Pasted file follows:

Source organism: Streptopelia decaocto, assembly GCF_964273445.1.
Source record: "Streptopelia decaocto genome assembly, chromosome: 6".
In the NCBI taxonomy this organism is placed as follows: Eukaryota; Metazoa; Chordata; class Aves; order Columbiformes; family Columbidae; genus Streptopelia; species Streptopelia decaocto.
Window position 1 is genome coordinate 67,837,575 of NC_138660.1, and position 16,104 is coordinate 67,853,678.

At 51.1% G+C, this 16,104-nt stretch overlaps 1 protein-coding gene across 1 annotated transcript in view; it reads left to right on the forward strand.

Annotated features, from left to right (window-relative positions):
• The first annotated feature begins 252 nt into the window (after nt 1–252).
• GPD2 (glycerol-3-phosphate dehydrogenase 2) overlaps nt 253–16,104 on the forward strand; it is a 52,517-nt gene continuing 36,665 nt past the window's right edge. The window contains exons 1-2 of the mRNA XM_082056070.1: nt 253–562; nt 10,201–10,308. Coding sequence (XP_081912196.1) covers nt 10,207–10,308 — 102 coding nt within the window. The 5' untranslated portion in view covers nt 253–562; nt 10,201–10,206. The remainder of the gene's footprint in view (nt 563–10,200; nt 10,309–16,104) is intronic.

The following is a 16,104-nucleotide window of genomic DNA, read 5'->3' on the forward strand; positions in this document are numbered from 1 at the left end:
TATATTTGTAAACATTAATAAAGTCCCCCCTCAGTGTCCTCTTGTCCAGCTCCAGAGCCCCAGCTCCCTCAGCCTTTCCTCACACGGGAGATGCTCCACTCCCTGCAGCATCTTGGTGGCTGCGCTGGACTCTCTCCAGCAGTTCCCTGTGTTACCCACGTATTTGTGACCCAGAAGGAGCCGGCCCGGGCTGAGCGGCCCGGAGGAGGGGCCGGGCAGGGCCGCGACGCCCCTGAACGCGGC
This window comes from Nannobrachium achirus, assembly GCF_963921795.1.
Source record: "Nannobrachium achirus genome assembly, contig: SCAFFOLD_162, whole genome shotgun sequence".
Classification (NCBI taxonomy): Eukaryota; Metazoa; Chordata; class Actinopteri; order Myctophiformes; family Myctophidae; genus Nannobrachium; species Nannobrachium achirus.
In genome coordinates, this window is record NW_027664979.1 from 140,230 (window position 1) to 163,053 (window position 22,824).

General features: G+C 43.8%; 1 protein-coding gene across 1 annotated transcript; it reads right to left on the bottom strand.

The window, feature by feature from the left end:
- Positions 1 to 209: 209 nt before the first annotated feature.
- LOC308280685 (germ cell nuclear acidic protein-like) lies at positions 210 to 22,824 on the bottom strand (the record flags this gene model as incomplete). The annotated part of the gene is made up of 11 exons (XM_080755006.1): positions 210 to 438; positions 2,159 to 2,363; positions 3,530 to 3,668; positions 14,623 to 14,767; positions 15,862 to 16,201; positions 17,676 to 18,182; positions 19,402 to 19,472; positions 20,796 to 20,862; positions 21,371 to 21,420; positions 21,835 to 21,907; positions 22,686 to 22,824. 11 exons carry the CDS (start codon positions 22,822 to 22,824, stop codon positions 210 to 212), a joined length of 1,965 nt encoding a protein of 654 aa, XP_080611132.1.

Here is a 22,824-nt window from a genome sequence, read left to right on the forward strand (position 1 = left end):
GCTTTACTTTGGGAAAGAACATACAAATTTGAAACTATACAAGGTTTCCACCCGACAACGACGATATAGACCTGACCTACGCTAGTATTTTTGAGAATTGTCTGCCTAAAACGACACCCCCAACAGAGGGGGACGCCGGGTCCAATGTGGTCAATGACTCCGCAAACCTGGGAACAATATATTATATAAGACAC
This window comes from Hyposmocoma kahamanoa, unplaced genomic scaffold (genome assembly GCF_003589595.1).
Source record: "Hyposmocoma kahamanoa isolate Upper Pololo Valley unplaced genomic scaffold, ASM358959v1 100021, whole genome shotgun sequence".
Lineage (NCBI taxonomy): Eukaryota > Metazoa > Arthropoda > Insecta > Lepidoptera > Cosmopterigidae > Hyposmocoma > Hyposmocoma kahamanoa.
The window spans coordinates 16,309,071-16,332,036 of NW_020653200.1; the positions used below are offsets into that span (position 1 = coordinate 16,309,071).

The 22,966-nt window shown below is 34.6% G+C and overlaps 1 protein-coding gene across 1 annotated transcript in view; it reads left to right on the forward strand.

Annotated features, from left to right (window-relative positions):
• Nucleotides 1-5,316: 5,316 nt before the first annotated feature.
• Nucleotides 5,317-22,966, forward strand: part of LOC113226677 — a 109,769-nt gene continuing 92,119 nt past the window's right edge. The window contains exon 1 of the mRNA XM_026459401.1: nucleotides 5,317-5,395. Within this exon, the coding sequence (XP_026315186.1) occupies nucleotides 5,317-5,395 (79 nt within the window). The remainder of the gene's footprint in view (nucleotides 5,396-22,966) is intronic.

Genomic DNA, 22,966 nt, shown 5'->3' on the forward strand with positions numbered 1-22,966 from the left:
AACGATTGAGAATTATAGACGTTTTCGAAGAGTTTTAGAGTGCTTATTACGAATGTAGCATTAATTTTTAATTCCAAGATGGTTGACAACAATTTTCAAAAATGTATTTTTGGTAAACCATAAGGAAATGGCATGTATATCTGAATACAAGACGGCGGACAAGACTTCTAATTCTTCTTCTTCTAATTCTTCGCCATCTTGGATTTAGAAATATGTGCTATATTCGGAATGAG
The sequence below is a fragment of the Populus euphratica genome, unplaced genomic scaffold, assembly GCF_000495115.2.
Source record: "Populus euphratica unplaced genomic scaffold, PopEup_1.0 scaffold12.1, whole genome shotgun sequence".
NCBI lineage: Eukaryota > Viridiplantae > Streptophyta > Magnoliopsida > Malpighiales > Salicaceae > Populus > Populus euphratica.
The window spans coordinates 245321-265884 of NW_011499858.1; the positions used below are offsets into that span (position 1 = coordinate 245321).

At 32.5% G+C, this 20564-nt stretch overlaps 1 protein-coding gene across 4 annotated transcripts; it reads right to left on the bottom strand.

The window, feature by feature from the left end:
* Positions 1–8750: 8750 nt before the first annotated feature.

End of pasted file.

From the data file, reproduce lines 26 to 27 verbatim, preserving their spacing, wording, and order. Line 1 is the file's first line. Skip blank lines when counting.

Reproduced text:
Annotated features, from left to right (window-relative positions):
• Nucleotides 1-5,316: 5,316 nt before the first annotated feature.